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A Comprehensive Guide to the Spicebush Swallowtail (Papilio troilus)

Introduction to the Spicebush Swallowtail

The Spicebush Swallowtail is found in the mid-western and eastern United States and the very southern parts of Canada. The host plants for this species are sassafras (Sassafras albidum) and spicebush (Lindera benzoin). The Spicebush Swallowtail flies from April to October and 2-3 has broods in a year.

Taxonomy and Naming of the Spicebush Swallowtail (Papilio troilus)

Spicebush swallowtail (Papilio troilus) on vegetation.
Spicebush Swallowtail (Papilio troilus) — Kaldari, CC0, via Wikimedia Commons

Taxonomy

The Spicebush Swallowtail was named and described by Carl von Linnaeus in 1758. This butterfly is a member of the Swallowtail Family (Papilionidae) and the subfamily Papilinoninae.

Meaning the Scientific and Common Names

Scientific Name

The genus name, Papilio, is Latin for butterfly. The species, troilus, derives from Greek mythology and is the name of a Trojan Prince.

Common and Alternative Names

The common name of this butterfly comes from one of the host plants. Another common name is the green-clouded swallowtail.

Physical Description of the Spicebush Swallowtail (Papilio troilus)

Spicebush Swallowtail (Papilio triolus) on lavender flower.
Spicebush Swallowtail (Papilio troilus) — ALAN SCHMIERER, CC0, via Wikimedia Commons
  • Color: This swallowtail has a black upperside with yellow spots on the forewings. The males have blue-green hindwings and the female have blue hind-wings.
  • Wingspan: 3.5 to 4.5 inches
  • Active Flying Time: This swallowtail can be found from spring to autumn.

Lifecycle of this Butterfly

Green caterpillar of spicebush swallowtail (Paplio troilus) on a twig.
Caterpillar of Spicebush Swallowtail — NCBioTeacher, CC0, via Wikimedia Commons

Life Stages

  • Eggs: The eggs are pale green to greenish-white and are laid near or on the host plant.
  • Larvae (Caterpillar): The caterpillars are green with a dark green dorsal stripe and tan head. When they emerge they make a nest of curled grass and hibernate till spring.
  • Chrysalis: The chrysalis is light beige and tinged with green. The butterflies emerge in the spring and/or summer.
  • Adult: The adults overwinter or fly south to Mexico or the southern United States from more northern areas (Wisconsin Pollinators). This butterfly is considered to be uncommon in most places and when seen not very many are present.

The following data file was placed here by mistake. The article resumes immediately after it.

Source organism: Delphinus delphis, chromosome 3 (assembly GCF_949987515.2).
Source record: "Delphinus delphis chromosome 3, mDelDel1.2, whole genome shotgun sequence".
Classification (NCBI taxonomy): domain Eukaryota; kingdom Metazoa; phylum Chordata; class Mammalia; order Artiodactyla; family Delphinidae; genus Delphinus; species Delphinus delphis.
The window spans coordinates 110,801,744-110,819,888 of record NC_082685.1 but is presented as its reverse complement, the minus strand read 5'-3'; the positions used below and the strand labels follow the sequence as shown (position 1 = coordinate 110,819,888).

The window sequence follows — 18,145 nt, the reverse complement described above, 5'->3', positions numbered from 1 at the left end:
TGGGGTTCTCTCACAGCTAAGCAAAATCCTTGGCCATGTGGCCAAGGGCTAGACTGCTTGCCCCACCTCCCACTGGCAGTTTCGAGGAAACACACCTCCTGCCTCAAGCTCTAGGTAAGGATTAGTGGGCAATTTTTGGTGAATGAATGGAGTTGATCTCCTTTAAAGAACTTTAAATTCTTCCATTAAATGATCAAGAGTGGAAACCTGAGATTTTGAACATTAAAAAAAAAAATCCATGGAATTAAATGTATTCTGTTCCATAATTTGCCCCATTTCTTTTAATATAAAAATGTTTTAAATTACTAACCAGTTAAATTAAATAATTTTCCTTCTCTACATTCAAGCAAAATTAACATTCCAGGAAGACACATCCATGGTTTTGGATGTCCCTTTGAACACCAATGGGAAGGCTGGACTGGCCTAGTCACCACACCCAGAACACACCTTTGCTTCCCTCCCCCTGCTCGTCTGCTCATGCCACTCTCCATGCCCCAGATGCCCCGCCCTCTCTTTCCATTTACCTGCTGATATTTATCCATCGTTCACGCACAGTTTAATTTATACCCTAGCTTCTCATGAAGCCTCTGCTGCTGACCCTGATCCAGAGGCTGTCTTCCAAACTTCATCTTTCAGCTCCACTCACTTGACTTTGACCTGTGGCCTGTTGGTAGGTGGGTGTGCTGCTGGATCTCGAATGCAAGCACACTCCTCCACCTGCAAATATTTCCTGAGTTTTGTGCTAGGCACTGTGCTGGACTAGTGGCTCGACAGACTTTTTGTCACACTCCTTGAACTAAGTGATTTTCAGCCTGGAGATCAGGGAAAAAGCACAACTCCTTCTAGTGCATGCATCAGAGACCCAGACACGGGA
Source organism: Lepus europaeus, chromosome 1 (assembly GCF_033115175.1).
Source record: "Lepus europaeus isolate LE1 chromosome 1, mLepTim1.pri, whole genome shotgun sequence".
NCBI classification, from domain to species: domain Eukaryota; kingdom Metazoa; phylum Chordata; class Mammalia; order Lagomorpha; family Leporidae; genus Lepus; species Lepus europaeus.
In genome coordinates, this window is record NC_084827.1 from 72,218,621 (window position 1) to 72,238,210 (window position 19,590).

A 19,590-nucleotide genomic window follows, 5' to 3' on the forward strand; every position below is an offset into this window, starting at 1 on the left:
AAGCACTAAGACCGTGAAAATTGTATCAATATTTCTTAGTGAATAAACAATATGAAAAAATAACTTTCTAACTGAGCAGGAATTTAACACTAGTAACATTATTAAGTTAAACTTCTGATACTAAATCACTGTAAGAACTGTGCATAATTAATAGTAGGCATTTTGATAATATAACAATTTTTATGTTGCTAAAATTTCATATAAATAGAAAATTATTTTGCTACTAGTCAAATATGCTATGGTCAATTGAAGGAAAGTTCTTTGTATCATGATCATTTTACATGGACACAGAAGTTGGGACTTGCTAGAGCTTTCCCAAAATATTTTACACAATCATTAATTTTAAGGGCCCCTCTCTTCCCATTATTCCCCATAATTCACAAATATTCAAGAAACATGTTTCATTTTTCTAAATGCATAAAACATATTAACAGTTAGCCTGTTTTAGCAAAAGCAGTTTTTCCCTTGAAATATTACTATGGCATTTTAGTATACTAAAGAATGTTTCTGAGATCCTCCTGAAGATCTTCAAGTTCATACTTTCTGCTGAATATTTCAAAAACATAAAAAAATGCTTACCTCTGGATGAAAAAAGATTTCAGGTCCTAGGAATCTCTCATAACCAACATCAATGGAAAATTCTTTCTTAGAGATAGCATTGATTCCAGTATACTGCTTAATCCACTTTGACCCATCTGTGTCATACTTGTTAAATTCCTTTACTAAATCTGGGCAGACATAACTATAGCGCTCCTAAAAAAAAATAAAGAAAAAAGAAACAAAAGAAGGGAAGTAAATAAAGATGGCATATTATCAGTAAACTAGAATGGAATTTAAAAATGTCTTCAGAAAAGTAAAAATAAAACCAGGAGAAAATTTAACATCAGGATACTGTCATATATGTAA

Habitat

Meadow habitat in Europe.
Meadow Habitat — Leonhard Lenz, CC BY-SA 4.0, via Wikimedia Commons

This butterfly lives in wooded areas, edges, and open areas such as fields, right-ways, meadows, and gardens.

Range of the Spicebush Swallowtail (Papilio troilus) in the United States and Canada

Range map Spicebush swallowtail (Papilio troilus) in the United States and Canada.
Range map Spicebush swallowtail (Papilio troilus) in the United States and Canada.

This swallowtail flies in the mid-western and eastern United States and in the province of Ontario in Canada.

Host Plants

Red fruit of spicebush with yellow foliage.
Spicebush (Lindera benzoin) — Dan Keck from Ohio, CC0, via Wikimedia Commons

The caterpillars of this swallowtail feed, as the name would suggest, on spicebush (Lindera benzoin). They also will eat sassafras (Sassafras albidum) and in the south, bays (Persea spp.).

Nectar Plants

Sweet joe-pye-weed (Eutrochium maculatum) in a garden.
Spotted Joe-Pye-Weed (Eutrochium maculatum) — Author Image

The adults of spicebush swallowtail nectar on joe-pye-weed (Eupatorium spp.), jewelweed (Impatiens spp.), and honeysuckle (Lonicera spp.). A lot of other species are enjoyed as well.

What other Butterflies look similar to this one?

This swallowtail looks similar to the Pipevine Swallowtail (Battus philenor), which has a foul taste. Similar to the Monarch and the Viceroy Butterflies, this species takes advantage of another species which has a foul taste and therefore reduces predation. The dark forms of the females of the Black Swallowtail and the Eastern Tiger Swallowtail can also look this species. However, the Spicebush Swallowtail can be identified by a row of orange spots on the hind-wing (Bouseman and Sternburg 2001).

References

  • Bouseman, John K. and James G. Sternburg. 2001. Field Guide to the Butterflies of Illinois. (Champaign, Il: Illinois Natural History Survey. Manual 9.
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Robert Coxe

Robert Coxe

Robert Coxe is a professional ecologist and botanist who has worked as the State Ecologist of Delaware and as an ecologist for the Western Pennsylvania Conservancy. He is also a former Past-President of the Pennsylvania Academy of Science. He currently is an innkeeper at McMullen House Bed & Breakfast LLC and a web designer and owner for Silphium Design LLC.

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